The combat in Lost Odyssey is a familiar affair. At it's core it's basic, turn-based combat with little frills. You issue commands, and then they execute in the order the "speed" stat designates. One rather big problem I found right away was the fact you don't know the order characters go in, especially relative to the enemies. In games like Final Fantasy X, it provides a handy bar on the side to let you know when your moves will go off, how you can push an enemy's turn back, etc. It added a lot of strategy. Lost Odyssey doesn't have that feature, and it's unfortunate.

Actually in battles, as stated before it's pretty standard. The only real "twist" is the "Ring System." Basically you can equip all your characters with offensive "rings," that either bestow elemental powers or status effects, that sort of thing. These only apply to melee attacks, so it's sort of useless on your mages. When you rush for an enemy (see the first screenshot), a ring appears, and if you release the A button at just the right time you get a small bonus. It's a little thing, but it keeps the battles from being pure button-mashing affairs, and finding out which enemies are weak to which rings keeps the strategy going.

Another interesting feature is the XP/Leveling, as well as ability leveling. For XP, you are essentially "level capped" in each area. You level normally for a set number of levels, then after that XP growth drops substantially. This is a way of basically reigning in your levels so the bosses will stay a challenge, and it works. There are ways, once you get a boat, to get to areas and still XP grind your way to easy victories, but until that point the bosses are very challenging and the game makes sure you don't just play for an extra two hours and then cakewalk past the boss.

Abilities also grow in interesting ways. The four immortals you get don't learn abilities through leveling, while the mortals do. The immortals instead have to learn the moves from the mortals, and they can only learn them if they are in the same party. Mortals cap out on abilities at around level 40, so after that there is no point in using them instead of the immortals (who can learn every ability and have higher stats than the mortals). This makes characters like poor Jansen useless by the end of the game, but at least the mortals have a slight advantage up until then.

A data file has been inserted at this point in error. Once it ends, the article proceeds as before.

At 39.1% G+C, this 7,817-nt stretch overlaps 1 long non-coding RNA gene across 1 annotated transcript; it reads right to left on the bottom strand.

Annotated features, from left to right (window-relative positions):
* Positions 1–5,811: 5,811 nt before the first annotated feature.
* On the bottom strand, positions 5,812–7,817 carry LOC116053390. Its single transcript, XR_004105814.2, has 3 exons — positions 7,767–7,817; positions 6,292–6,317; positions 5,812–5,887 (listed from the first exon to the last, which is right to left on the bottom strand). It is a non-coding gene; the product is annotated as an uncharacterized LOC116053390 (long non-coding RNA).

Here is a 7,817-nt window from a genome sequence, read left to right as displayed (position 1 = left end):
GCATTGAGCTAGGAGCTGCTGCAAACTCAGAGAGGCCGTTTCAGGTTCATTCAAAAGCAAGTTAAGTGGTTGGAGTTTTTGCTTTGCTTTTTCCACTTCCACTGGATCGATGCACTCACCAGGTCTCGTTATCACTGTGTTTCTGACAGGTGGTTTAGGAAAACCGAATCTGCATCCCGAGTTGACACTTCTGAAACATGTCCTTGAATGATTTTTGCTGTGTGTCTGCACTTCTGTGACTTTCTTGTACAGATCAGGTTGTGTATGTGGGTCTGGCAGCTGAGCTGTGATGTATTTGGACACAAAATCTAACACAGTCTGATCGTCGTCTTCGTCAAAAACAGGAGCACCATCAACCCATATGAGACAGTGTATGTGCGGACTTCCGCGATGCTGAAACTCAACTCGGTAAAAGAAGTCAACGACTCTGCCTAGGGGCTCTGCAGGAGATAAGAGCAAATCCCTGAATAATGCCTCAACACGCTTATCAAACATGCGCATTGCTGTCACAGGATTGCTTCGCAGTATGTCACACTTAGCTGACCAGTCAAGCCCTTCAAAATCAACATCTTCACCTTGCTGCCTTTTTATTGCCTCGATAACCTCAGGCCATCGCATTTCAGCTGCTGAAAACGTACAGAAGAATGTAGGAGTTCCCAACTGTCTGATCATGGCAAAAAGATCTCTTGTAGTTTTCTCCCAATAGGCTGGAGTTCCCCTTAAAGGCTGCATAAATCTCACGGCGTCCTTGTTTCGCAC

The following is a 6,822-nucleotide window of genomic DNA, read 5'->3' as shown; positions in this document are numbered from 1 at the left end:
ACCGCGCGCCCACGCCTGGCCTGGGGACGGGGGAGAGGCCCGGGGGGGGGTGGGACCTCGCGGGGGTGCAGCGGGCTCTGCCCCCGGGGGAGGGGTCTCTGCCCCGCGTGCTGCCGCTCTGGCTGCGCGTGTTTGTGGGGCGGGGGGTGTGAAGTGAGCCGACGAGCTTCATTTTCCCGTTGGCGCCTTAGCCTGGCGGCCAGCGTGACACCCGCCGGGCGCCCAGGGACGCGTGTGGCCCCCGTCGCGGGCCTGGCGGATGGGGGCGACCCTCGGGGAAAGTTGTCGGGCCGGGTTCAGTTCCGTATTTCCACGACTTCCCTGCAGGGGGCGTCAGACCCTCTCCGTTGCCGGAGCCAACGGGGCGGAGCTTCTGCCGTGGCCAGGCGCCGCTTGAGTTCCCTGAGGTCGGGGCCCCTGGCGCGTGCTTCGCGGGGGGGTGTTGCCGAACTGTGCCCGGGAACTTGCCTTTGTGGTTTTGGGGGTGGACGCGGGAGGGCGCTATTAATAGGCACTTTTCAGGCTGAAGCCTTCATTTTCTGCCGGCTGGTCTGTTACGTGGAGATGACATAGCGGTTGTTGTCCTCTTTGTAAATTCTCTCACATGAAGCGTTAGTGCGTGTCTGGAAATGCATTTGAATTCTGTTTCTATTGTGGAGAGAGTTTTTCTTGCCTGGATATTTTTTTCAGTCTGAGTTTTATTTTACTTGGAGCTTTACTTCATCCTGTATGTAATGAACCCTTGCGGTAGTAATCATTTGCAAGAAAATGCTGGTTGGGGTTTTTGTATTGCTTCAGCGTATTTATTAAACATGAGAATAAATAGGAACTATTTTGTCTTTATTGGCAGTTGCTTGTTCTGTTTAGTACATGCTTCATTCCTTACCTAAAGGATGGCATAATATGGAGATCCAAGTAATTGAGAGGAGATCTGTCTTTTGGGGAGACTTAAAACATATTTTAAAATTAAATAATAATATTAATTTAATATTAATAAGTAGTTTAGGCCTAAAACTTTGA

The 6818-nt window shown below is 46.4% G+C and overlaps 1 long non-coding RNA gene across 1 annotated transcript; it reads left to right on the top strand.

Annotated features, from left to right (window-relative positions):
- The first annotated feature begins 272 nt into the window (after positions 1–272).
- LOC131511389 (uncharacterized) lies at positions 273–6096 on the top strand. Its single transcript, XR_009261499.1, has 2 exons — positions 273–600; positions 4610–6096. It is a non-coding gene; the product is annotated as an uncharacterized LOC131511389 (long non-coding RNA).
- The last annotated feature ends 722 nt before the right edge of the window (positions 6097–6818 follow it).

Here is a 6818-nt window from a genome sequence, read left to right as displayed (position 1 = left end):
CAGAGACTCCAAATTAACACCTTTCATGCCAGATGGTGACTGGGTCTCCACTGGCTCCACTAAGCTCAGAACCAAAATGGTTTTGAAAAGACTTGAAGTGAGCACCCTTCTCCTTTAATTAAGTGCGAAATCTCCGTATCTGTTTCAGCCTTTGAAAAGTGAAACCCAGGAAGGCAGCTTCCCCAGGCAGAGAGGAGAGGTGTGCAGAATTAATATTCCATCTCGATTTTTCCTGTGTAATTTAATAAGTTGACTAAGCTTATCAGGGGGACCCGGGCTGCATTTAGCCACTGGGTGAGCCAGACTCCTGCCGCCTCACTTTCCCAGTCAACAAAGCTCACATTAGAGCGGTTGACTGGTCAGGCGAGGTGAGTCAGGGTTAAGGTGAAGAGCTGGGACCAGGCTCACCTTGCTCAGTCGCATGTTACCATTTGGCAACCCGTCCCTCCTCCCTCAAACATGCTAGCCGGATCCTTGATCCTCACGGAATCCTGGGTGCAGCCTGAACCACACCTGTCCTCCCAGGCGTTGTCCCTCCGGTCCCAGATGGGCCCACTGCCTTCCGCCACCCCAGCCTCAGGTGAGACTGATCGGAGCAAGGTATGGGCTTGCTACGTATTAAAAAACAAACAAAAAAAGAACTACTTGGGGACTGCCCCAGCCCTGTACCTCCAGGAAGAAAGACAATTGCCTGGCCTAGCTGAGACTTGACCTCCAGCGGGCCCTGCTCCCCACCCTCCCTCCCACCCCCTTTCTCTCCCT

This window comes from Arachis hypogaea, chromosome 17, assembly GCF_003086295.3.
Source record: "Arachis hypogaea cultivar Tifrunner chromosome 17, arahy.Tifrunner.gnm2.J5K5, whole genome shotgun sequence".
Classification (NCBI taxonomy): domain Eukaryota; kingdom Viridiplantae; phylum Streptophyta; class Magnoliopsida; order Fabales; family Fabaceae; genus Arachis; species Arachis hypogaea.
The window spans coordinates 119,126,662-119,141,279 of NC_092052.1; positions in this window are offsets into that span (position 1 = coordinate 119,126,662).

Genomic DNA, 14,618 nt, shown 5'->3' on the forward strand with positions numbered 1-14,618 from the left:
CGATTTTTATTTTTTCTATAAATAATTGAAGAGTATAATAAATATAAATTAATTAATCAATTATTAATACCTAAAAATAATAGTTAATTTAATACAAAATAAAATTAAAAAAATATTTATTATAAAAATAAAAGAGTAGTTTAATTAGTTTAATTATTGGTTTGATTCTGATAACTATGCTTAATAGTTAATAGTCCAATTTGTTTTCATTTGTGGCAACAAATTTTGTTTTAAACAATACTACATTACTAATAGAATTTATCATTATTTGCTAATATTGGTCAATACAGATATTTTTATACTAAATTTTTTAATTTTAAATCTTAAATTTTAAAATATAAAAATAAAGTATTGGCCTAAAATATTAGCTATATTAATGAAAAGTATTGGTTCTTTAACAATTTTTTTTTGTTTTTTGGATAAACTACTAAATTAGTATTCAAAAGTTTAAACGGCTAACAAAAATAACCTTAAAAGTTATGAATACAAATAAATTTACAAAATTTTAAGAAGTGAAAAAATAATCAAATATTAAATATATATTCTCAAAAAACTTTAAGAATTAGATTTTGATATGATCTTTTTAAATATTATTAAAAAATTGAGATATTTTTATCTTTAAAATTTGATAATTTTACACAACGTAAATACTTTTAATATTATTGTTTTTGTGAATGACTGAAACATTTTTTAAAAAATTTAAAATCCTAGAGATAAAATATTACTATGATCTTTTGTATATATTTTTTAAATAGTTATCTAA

Sorry buddy, that's just how it works.

Graphically, the game looks pretty good, and by that it looks like a game made in the Unreal 3 Engine (like every other freaking game this generation). Bitmapping is there full force, the art design is your traditional JRPG variety, and as a whole it's completely passable but nothing too special. Texture pop-in is a problem, but it lessens if you install it to your 360s hard drive. Which you should because the load times are atrocious. It can take anywhere from 15-30 seconds just to go to a new area. If you are running through a city, that's more time than you actually spend in each area. Installing it drops the time to about 5-10 seconds, which is much more manageable, but since the game has four discs you either have to have a big hard drive or swap installs (which is what I had to do). I don't know why these load times are so bad (Gears of War is a better looking game on the same engine and it hardly ever has to load) but they really could have optimized that better.

Music is fantastic throughout. Uematsu doesn't really reach the same level as some of his previous Final Fantasy offerings, but still produces a soundtrack heads and tails above most other video game soundtracks. Music is atmospheric and fully orchestrated and works quite well. It also has one of the most awesome boss songs in the business.

Overall, Lost Odyssey is a fantastic JRPG that doesn't stray far from traditional conventions, but it doesn't have to. If you like old school RPGs from the NES and SNES era, this game is perfect for you. If you've never liked JRPGs this won't change your mind, but it is still an excellent example of how the foundations of the genre still can work in a modern game setting. Just be prepared to get all the other conventions of the genre, the majority of which aren't really on par with current video game standards.

Stupid costumes are a must.

If you are looking to buy it, I'd say $30 or below would be totally worth it. It isn't a game that particularly ages, seeing as the fundamentals are from way back in the NES era, but if it's your thing you are looking at a good 30+ hours of fun. If I were to give it a star rating, I'd give it four out of five.

As a bonus, here is Jansen being an idiot. Great character introduction.

Read more reviews like this at nathanvsvideogames.blogspot.com

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Other reviews for Lost Odyssey (Xbox 360)

    A very deliberate odyssey 0

    Running four disks, perhaps one of the most insanely over the top intro’s in gaming, and a sometime obtuse and initially slow plot that centers around an amnesiac immortal warrior: Hironobu Sakaguchi, the creator of Final Fantasy, delivers a product that is far from subtle in what it’s trying to do. Clearly a Final Fantasy game in disguise, Lost Odyssey is clearly trying to encapsulate the JRPG genre from the first Playstation era. Lost Odyssey’s core story themes and traditional turn based batt...